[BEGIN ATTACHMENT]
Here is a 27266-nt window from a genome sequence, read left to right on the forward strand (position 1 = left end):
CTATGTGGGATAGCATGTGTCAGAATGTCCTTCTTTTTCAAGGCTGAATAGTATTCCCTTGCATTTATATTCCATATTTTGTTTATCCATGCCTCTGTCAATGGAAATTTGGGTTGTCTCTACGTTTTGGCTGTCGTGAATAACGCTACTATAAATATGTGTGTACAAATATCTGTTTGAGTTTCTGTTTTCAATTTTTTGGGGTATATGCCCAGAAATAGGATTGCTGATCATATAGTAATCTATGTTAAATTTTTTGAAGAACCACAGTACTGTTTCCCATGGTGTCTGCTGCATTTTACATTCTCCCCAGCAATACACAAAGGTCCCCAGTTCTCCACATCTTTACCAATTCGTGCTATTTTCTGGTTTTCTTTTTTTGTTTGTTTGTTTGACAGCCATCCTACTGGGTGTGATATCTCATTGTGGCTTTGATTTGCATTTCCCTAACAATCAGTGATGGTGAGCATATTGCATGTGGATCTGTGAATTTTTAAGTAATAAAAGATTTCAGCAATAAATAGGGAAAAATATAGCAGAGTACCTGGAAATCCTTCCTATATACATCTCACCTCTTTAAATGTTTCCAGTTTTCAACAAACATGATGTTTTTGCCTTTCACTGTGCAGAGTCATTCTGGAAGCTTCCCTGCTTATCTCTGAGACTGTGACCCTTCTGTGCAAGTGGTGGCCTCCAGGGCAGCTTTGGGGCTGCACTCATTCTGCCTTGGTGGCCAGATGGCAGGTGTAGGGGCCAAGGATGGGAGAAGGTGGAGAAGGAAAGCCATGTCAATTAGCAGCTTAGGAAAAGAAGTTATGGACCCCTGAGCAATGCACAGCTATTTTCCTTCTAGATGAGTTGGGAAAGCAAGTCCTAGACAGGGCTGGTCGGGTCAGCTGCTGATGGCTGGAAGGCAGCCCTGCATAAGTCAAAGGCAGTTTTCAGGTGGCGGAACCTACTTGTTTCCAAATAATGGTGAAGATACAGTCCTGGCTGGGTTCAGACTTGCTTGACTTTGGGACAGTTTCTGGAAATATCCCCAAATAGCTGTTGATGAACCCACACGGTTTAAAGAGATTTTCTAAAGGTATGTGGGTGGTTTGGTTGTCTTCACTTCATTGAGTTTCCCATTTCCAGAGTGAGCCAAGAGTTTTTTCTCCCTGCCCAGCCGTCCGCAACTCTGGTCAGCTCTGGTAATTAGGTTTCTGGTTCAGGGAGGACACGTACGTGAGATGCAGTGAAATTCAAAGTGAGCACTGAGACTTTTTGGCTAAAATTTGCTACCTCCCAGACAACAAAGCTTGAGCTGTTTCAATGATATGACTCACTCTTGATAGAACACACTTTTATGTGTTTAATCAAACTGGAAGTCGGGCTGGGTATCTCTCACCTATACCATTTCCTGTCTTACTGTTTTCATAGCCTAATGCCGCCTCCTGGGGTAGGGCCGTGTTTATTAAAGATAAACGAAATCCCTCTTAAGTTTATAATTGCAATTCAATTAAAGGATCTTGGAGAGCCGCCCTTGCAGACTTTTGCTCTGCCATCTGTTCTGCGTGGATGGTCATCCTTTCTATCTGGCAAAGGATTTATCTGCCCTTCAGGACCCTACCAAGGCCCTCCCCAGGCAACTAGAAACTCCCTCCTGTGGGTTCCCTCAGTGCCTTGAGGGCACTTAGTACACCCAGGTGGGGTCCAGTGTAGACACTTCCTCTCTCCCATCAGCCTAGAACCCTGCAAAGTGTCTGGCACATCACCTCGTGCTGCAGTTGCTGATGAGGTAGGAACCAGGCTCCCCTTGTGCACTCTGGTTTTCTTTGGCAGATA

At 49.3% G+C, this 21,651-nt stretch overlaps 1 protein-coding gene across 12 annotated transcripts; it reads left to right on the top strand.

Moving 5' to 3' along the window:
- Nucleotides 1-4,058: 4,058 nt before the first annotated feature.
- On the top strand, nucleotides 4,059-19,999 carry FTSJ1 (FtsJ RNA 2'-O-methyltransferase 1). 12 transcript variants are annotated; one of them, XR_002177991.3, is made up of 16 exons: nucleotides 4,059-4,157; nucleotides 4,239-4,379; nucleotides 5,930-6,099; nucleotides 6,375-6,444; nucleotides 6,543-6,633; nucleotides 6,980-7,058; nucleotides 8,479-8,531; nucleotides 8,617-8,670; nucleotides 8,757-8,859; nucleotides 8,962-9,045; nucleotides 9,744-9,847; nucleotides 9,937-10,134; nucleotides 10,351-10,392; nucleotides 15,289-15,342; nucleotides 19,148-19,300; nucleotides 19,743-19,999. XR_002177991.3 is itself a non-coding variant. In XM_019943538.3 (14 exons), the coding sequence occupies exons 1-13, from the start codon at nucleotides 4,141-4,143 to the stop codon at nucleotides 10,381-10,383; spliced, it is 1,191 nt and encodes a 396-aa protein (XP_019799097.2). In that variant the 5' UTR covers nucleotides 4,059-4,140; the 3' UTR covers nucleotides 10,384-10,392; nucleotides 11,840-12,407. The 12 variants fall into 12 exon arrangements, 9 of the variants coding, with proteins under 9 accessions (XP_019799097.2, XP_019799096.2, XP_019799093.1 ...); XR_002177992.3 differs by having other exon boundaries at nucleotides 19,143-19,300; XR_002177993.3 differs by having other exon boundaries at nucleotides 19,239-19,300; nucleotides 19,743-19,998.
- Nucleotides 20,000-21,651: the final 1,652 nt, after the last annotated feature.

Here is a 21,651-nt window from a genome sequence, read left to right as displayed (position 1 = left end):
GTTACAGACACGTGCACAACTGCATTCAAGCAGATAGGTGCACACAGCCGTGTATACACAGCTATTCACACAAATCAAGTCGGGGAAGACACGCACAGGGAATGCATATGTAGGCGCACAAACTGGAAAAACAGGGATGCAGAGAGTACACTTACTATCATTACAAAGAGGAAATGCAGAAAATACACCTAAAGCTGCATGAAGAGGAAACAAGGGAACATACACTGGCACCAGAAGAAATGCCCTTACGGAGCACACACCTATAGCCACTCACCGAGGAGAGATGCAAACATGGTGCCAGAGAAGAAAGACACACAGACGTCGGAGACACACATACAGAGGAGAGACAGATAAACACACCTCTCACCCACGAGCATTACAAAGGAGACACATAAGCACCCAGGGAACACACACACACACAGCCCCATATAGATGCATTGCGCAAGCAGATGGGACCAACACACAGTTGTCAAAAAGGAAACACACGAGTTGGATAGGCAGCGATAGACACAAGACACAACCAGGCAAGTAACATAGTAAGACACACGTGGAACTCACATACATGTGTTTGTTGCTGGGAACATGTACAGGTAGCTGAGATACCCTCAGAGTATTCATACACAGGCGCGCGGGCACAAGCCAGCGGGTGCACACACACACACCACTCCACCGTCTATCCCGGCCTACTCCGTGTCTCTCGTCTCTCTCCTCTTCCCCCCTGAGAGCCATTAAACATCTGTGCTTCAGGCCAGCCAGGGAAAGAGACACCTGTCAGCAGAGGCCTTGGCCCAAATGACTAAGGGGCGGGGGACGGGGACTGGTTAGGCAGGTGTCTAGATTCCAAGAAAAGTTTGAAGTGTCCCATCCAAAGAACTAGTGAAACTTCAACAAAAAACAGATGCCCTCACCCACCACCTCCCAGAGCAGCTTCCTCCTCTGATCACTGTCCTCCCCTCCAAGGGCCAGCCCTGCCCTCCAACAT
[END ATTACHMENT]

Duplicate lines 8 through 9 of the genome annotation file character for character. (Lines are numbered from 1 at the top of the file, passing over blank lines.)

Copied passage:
Here is a 21,651-nt window from a genome sequence, read left to right as displayed (position 1 = left end):
GTTACAGACACGTGCACAACTGCATTCAAGCAGATAGGTGCACACAGCCGTGTATACACAGCTATTCACACAAATCAAGTCGGGGAAGACACGCACAGGGAATGCATATGTAGGCGCACAAACTGGAAAAACAGGGATGCAGAGAGTACACTTACTATCATTACAAAGAGGAAATGCAGAAAATACACCTAAAGCTGCATGAAGAGGAAACAAGGGAACATACACTGGCACCAGAAGAAATGCCCTTACGGAGCACACACCTATAGCCACTCACCGAGGAGAGATGCAAACATGGTGCCAGAGAAGAAAGACACACAGACGTCGGAGACACACATACAGAGGAGAGACAGATAAACACACCTCTCACCCACGAGCATTACAAAGGAGACACATAAGCACCCAGGGAACACACACACACACAGCCCCATATAGATGCATTGCGCAAGCAGATGGGACCAACACACAGTTGTCAAAAAGGAAACACACGAGTTGGATAGGCAGCGATAGACACAAGACACAACCAGGCAAGTAACATAGTAAGACACACGTGGAACTCACATACATGTGTTTGTTGCTGGGAACATGTACAGGTAGCTGAGATACCCTCAGAGTATTCATACACAGGCGCGCGGGCACAAGCCAGCGGGTGCACACACACACACCACTCCACCGTCTATCCCGGCCTACTCCGTGTCTCTCGTCTCTCTCCTCTTCCCCCCTGAGAGCCATTAAACATCTGTGCTTCAGGCCAGCCAGGGAAAGAGACACCTGTCAGCAGAGGCCTTGGCCCAAATGACTAAGGGGCGGGGGACGGGGACTGGTTAGGCAGGTGTCTAGATTCCAAGAAAAGTTTGAAGTGTCCCATCCAAAGAACTAGTGAAACTTCAACAAAAAACAGATGCCCTCACCCACCACCTCCCAGAGCAGCTTCCTCCTCTGATCACTGTCCTCCCCTCCAAGGGCCAGCCCTGCCCTCCAACAT